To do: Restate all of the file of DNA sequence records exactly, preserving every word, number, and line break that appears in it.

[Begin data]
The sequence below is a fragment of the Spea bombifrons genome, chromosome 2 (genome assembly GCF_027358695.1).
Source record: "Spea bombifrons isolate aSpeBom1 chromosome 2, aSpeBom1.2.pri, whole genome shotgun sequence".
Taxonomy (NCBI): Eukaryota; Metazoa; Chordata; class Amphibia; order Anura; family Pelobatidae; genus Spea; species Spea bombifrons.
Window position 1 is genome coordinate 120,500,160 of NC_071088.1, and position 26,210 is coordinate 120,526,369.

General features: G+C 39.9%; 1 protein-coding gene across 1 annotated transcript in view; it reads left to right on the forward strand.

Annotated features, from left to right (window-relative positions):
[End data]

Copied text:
The sequence below is a fragment of the Spea bombifrons genome, chromosome 2 (genome assembly GCF_027358695.1).
Source record: "Spea bombifrons isolate aSpeBom1 chromosome 2, aSpeBom1.2.pri, whole genome shotgun sequence".
Taxonomy (NCBI): Eukaryota; Metazoa; Chordata; class Amphibia; order Anura; family Pelobatidae; genus Spea; species Spea bombifrons.
Window position 1 is genome coordinate 120,500,160 of NC_071088.1, and position 26,210 is coordinate 120,526,369.

General features: G+C 39.9%; 1 protein-coding gene across 1 annotated transcript in view; it reads left to right on the forward strand.

Annotated features, from left to right (window-relative positions):